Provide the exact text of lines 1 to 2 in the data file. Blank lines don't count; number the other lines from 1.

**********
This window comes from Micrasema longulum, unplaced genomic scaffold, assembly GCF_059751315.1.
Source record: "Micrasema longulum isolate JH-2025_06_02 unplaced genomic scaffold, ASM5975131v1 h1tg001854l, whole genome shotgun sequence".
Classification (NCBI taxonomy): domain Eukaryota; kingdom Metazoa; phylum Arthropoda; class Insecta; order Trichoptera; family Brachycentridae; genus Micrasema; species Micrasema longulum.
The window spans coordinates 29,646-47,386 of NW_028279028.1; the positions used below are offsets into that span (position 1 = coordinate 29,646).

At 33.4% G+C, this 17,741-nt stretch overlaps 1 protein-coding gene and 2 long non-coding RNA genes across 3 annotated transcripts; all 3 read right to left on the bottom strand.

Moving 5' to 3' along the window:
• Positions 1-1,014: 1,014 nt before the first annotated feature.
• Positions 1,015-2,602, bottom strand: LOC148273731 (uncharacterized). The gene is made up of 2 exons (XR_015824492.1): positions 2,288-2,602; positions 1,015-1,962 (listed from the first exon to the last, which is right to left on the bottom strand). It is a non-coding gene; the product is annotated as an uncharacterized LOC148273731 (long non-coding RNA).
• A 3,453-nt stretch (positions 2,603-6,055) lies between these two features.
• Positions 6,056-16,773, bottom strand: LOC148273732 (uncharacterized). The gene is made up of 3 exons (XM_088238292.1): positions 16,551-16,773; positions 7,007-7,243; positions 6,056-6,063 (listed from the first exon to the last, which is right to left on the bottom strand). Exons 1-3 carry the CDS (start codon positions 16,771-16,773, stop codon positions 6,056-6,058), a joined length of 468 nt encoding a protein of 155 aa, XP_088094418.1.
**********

This window comes from Micrasema longulum, unplaced genomic scaffold, assembly GCF_059751315.1.
Source record: "Micrasema longulum isolate JH-2025_06_02 unplaced genomic scaffold, ASM5975131v1 h1tg001854l, whole genome shotgun sequence".